VS,

Forgetting the holes that one can drive a truck through with Beta, why not calculate it yourself?

Beta is the regression of stock returns against market returns.

A fairly quick way to do this:

***** From Yahoo! - get the last 60 month-end prices for the stock, and month-end prices for the S&P500.

Put into two columns in Excel.

***** Calculate monthly stock returns: (P1 - P0)/P0. You'll have 59 data points.

***** Calculate monthly market returns: (M1 - M0)/M0. Again, you'll have 59 data points.

***** From Excel's '**Tools**' select '**Data Analysis**'. Then select the '**Regression**'

***** The pop-up window will ask you for an '**Input Y-Range**'. Select the spreadsheet cells where

your *Stock Returns* are listed.

***** The next line asks you for an '**Input X-Range**'. Select the spreadsheet cells where your

*Market Returns* are listed.

***** Then, click the radio button under output options for '**Output Range**' Choose a blank cell

in your spreadsheet where you'd like the output to go.

Below, is the relevant data for Quality Systems (QSII), which you can cut, paste, and play with:

Month Stock Market Stock Market

End Price Level Return Return

--------------------------------------------------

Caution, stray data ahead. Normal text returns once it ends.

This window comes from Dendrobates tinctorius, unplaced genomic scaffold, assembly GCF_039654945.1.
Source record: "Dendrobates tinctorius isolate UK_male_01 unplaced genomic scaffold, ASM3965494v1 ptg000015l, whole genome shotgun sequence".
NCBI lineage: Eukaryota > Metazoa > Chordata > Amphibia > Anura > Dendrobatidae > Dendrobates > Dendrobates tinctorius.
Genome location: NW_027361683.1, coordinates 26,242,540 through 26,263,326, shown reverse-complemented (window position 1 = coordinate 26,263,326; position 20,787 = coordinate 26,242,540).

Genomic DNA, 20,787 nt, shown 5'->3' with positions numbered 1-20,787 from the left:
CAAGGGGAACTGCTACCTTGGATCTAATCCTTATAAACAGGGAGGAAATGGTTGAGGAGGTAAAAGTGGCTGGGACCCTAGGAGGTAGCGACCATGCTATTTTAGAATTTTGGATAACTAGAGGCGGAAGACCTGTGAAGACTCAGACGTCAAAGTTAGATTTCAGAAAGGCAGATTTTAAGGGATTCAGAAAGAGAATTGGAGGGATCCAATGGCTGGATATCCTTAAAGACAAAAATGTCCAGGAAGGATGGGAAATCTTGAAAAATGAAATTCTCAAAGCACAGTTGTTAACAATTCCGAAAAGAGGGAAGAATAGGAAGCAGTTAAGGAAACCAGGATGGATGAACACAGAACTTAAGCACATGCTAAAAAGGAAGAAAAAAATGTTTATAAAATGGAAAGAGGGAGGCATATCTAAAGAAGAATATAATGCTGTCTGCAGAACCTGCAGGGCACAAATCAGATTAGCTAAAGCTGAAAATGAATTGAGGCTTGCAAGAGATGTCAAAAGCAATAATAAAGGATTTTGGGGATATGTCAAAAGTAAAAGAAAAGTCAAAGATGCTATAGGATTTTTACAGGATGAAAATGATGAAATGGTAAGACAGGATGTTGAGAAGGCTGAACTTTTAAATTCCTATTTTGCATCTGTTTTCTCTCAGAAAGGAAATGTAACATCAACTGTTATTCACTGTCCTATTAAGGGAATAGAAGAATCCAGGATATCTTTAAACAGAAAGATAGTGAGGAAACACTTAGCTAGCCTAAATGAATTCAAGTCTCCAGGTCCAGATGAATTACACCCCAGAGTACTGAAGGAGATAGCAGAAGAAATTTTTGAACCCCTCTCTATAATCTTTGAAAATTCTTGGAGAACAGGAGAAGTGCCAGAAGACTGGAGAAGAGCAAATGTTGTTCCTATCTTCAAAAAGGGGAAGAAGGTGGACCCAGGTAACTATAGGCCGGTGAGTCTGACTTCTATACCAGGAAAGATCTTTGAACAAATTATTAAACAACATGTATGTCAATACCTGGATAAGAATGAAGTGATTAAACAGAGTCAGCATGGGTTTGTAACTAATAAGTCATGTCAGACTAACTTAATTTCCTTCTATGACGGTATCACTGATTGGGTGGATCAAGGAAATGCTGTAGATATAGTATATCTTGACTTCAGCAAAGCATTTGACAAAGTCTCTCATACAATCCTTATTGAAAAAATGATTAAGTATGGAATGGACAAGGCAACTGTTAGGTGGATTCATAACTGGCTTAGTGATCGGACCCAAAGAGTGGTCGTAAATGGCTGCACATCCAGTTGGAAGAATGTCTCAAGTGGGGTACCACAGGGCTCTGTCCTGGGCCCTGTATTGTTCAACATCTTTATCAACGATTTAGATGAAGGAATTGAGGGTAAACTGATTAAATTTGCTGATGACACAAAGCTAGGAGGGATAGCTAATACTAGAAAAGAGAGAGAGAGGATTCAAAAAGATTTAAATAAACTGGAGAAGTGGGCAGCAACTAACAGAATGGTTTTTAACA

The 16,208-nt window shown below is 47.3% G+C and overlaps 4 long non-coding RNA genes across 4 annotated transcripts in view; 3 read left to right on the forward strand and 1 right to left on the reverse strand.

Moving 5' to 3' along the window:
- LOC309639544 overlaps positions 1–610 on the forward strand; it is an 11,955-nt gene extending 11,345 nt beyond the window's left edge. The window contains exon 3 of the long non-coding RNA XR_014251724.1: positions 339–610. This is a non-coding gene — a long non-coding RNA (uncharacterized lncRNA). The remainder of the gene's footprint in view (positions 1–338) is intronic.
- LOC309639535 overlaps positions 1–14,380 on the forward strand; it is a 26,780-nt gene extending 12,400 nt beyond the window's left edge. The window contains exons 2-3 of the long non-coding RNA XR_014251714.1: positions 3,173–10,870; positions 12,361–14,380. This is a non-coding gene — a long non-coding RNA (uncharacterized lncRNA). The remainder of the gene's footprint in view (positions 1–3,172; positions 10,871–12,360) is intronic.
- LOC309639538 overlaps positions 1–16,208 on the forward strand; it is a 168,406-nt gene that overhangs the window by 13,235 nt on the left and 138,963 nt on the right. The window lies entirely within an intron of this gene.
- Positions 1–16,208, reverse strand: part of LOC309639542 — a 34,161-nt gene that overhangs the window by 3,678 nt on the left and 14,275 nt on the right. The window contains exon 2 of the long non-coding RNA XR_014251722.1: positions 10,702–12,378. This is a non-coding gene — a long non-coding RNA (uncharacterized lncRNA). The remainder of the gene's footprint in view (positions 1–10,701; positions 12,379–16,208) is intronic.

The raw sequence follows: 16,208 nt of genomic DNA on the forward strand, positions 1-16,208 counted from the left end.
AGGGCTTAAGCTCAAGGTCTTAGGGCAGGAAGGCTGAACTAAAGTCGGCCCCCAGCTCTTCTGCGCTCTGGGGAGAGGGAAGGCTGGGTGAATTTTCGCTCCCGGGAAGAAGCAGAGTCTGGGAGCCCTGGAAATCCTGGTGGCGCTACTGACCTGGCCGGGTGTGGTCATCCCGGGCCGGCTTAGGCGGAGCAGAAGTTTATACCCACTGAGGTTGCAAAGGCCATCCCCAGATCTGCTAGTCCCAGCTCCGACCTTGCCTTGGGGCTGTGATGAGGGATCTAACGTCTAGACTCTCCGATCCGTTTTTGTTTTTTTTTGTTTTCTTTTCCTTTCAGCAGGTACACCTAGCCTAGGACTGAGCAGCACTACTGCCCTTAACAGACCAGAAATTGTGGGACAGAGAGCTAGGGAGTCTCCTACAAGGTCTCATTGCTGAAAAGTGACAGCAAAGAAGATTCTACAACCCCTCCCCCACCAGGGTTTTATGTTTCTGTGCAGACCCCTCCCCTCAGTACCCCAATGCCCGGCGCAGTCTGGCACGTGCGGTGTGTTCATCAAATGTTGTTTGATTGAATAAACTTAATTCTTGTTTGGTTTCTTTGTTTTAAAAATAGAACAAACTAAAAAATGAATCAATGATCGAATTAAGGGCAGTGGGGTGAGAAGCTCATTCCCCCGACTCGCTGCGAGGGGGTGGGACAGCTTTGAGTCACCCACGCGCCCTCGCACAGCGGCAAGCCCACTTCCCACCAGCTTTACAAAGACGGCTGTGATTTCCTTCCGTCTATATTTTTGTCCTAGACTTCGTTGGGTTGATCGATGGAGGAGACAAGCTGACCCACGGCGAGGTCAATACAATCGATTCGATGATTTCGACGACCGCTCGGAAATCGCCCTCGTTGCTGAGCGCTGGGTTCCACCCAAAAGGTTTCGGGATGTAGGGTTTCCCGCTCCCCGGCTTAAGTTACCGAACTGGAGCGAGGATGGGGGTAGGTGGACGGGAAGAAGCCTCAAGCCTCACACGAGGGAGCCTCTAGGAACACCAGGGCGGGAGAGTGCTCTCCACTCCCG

Oct-00 $3.72 1,429.40

Nov-00 $3.97 1,314.95 0.0672 -0.0801

Dec-00 $3.88 1,320.28 -0.0239 0.0041

Jan-01 $4.72 1,366.01 0.2181 0.0346

Feb-01 $5.25 1,239.94 0.1123 -0.0923

Mar-01 $5.50 1,160.33 0.0476 -0.0642

Apr-01 $5.22 1,249.46 -0.0518 0.0768

May-01 $7.13 1,255.82 0.3672 0.0051

Jun-01 $6.50 1,224.42 -0.0884 -0.0250

Jul-01 $6.80 1,211.23 0.0462 -0.0108

Aug-01 $5.95 1,133.58 -0.1250 -0.0641

Sep-01 $5.23 1,040.94 -0.1218 -0.0817

Oct-01 $5.88 1,059.01 0.1244 0.0174

Nov-01 $7.43 1,139.45 0.2638 0.0760

Dec-01 $8.16 1,148.08 0.0983 0.0076

Jan-02 $8.44 1,130.20 0.0349 -0.0156

Feb-02 $8.40 1,106.73 -0.0047 -0.0208

Mar-02 $7.62 1,147.39 -0.0935 0.0367

Apr-02 $7.71 1,076.64 0.0125 -0.0617

May-02 $8.05 1,067.14 0.0441 -0.0088

Jun-02 $8.43 989.81 0.0466 -0.0725

Jul-02 $8.09 911.62 -0.0398 -0.0790

Aug-02 $8.69 916.07 0.0742 0.0049

Sep-02 $8.45 815.29 -0.0276 -0.1100

Oct-02 $10.12 885.77 0.1976 0.0864

Nov-02 $11.98 936.31 0.1833 0.0571

Dec-02 $10.05 879.82 -0.1608 -0.0603

Jan-03 $12.48 855.70 0.2413 -0.0274

Feb-03 $12.66 841.15 0.0148 -0.0170

Mar-03 $12.76 848.18 0.0075 0.0084

Apr-03 $15.19 916.92 0.1905 0.0810

May-03 $15.63 963.59 0.0290 0.0509

Jun-03 $13.63 974.51 -0.1277 0.0113

Jul-03 $17.80 990.31 0.3059 0.0162

Aug-03 $21.51 1,008.01 0.2084 0.0179

Sep-03 $20.10 995.97 -0.0656 -0.0119

Oct-03 $23.98 1,050.71 0.1930 0.0550

Nov-03 $21.40 1,058.20 -0.1076 0.0071

Dec-03 $22.30 1,111.92 0.0418 0.0508

Jan-04 $28.33 1,131.13 0.2705 0.0173

Feb-04 $22.53 1,144.94 -0.2048 0.0122

Mar-04 $22.72 1,126.21 0.0084 -0.0164

Apr-04 $21.50 1,107.30 -0.0535 -0.0168

May-04 $23.36 1,120.68 0.0865 0.0121

Jun-04 $24.55 1,140.84 0.0507 0.0180

Jul-04 $23.88 1,101.72 -0.0273 -0.0343

Aug-04 $23.82 1,104.24 -0.0023 0.0023

Sep-04 $25.26 1,114.58 0.0602 0.0094

Oct-04 $25.32 1,130.20 0.0026 0.0140

Nov-04 $30.71 1,173.82 0.2127 0.0386

Dec-04 $29.90 1,211.92 -0.0262 0.0325

Jan-05 $33.85 1,181.27 0.1319 -0.0253

Feb-05 $40.25 1,203.60 0.1892 0.0189

Mar-05 $42.34 1,180.59 0.0519 -0.0191

Apr-05 $47.58 1,156.85 0.1238 -0.0201

May-05 $60.13 1,191.50 0.2638 0.0300

Jun-05 $47.38 1,191.33 -0.2120 -0.0001

Jul-05 $57.92 1,234.18 0.2225 0.0360

Aug-05 $65.00 1,220.33 0.1222 -0.0112